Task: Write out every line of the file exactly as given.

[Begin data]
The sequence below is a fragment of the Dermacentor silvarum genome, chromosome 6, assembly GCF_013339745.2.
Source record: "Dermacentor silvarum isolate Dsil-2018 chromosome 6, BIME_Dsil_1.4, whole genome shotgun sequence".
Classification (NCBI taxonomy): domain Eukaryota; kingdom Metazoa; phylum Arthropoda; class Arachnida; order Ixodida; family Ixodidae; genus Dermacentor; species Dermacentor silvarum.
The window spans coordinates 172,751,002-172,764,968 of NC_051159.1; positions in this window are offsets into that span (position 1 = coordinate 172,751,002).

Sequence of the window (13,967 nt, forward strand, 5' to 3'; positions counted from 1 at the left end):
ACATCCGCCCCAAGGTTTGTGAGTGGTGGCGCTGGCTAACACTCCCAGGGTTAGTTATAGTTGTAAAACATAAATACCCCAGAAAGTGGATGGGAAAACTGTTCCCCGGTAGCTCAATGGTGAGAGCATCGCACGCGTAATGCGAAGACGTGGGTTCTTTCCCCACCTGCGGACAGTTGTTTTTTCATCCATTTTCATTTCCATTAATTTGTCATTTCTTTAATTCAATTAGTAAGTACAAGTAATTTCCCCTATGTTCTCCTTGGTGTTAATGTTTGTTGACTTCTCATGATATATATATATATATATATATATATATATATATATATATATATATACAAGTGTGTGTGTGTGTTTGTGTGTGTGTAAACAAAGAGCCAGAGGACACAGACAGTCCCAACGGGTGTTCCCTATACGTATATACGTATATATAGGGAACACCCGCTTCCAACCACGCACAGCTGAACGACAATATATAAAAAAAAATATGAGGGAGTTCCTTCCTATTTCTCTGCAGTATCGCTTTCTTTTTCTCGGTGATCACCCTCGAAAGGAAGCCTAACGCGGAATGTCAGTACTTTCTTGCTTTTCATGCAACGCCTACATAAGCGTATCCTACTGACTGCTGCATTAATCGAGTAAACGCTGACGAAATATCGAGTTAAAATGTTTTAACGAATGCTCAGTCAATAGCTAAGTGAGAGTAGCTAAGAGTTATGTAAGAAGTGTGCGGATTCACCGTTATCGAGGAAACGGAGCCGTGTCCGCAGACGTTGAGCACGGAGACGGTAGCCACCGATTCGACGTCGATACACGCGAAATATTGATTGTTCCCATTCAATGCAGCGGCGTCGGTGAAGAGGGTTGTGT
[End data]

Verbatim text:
The sequence below is a fragment of the Dermacentor silvarum genome, chromosome 6, assembly GCF_013339745.2.
Source record: "Dermacentor silvarum isolate Dsil-2018 chromosome 6, BIME_Dsil_1.4, whole genome shotgun sequence".
Classification (NCBI taxonomy): domain Eukaryota; kingdom Metazoa; phylum Arthropoda; class Arachnida; order Ixodida; family Ixodidae; genus Dermacentor; species Dermacentor silvarum.
The window spans coordinates 172,751,002-172,764,968 of NC_051159.1; positions in this window are offsets into that span (position 1 = coordinate 172,751,002).

Sequence of the window (13,967 nt, forward strand, 5' to 3'; positions counted from 1 at the left end):
ACATCCGCCCCAAGGTTTGTGAGTGGTGGCGCTGGCTAACACTCCCAGGGTTAGTTATAGTTGTAAAACATAAATACCCCAGAAAGTGGATGGGAAAACTGTTCCCCGGTAGCTCAATGGTGAGAGCATCGCACGCGTAATGCGAAGACGTGGGTTCTTTCCCCACCTGCGGACAGTTGTTTTTTCATCCATTTTCATTTCCATTAATTTGTCATTTCTTTAATTCAATTAGTAAGTACAAGTAATTTCCCCTATGTTCTCCTTGGTGTTAATGTTTGTTGACTTCTCATGATATATATATATATATATATATATATATATATATATATATATATATACAAGTGTGTGTGTGTGTTTGTGTGTGTGTAAACAAAGAGCCAGAGGACACAGACAGTCCCAACGGGTGTTCCCTATACGTATATACGTATATATAGGGAACACCCGCTTCCAACCACGCACAGCTGAACGACAATATATAAAAAAAAATATGAGGGAGTTCCTTCCTATTTCTCTGCAGTATCGCTTTCTTTTTCTCGGTGATCACCCTCGAAAGGAAGCCTAACGCGGAATGTCAGTACTTTCTTGCTTTTCATGCAACGCCTACATAAGCGTATCCTACTGACTGCTGCATTAATCGAGTAAACGCTGACGAAATATCGAGTTAAAATGTTTTAACGAATGCTCAGTCAATAGCTAAGTGAGAGTAGCTAAGAGTTATGTAAGAAGTGTGCGGATTCACCGTTATCGAGGAAACGGAGCCGTGTCCGCAGACGTTGAGCACGGAGACGGTAGCCACCGATTCGACGTCGATACACGCGAAATATTGATTGTTCCCATTCAATGCAGCGGCGTCGGTGAAGAGGGTTGTGT